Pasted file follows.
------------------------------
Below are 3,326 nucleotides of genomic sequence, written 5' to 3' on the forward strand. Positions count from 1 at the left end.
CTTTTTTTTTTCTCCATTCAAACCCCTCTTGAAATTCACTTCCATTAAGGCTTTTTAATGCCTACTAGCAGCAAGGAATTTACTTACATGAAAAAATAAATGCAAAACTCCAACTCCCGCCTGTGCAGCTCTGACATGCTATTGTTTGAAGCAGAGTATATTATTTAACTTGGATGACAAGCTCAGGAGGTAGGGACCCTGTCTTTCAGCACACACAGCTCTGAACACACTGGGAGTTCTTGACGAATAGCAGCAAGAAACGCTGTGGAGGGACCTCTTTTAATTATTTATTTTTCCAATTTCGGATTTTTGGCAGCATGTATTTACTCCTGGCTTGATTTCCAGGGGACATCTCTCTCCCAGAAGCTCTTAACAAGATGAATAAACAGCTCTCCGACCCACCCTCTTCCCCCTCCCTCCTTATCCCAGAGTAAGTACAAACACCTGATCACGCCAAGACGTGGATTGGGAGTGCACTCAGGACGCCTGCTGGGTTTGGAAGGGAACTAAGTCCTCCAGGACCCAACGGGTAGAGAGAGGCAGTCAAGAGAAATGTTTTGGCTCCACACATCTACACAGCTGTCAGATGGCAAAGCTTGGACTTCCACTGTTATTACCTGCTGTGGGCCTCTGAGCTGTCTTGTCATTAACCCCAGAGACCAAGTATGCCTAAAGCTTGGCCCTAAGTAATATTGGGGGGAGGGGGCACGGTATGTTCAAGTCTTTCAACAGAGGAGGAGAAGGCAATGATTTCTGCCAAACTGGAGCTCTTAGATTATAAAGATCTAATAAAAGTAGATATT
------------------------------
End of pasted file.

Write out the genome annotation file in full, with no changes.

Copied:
Below are 3,326 nucleotides of genomic sequence, written 5' to 3' on the forward strand. Positions count from 1 at the left end.
CTTTTTTTTTTCTCCATTCAAACCCCTCTTGAAATTCACTTCCATTAAGGCTTTTTAATGCCTACTAGCAGCAAGGAATTTACTTACATGAAAAAATAAATGCAAAACTCCAACTCCCGCCTGTGCAGCTCTGACATGCTATTGTTTGAAGCAGAGTATATTATTTAACTTGGATGACAAGCTCAGGAGGTAGGGACCCTGTCTTTCAGCACACACAGCTCTGAACACACTGGGAGTTCTTGACGAATAGCAGCAAGAAACGCTGTGGAGGGACCTCTTTTAATTATTTATTTTTCCAATTTCGGATTTTTGGCAGCATGTATTTACTCCTGGCTTGATTTCCAGGGGACATCTCTCTCCCAGAAGCTCTTAACAAGATGAATAAACAGCTCTCCGACCCACCCTCTTCCCCCTCCCTCCTTATCCCAGAGTAAGTACAAACACCTGATCACGCCAAGACGTGGATTGGGAGTGCACTCAGGACGCCTGCTGGGTTTGGAAGGGAACTAAGTCCTCCAGGACCCAACGGGTAGAGAGAGGCAGTCAAGAGAAATGTTTTGGCTCCACACATCTACACAGCTGTCAGATGGCAAAGCTTGGACTTCCACTGTTATTACCTGCTGTGGGCCTCTGAGCTGTCTTGTCATTAACCCCAGAGACCAAGTATGCCTAAAGCTTGGCCCTAAGTAATATTGGGGGGAGGGGGCACGGTATGTTCAAGTCTTTCAACAGAGGAGGAGAAGGCAATGATTTCTGCCAAACTGGAGCTCTTAGATTATAAAGATCTAATAAAAGTAGATATT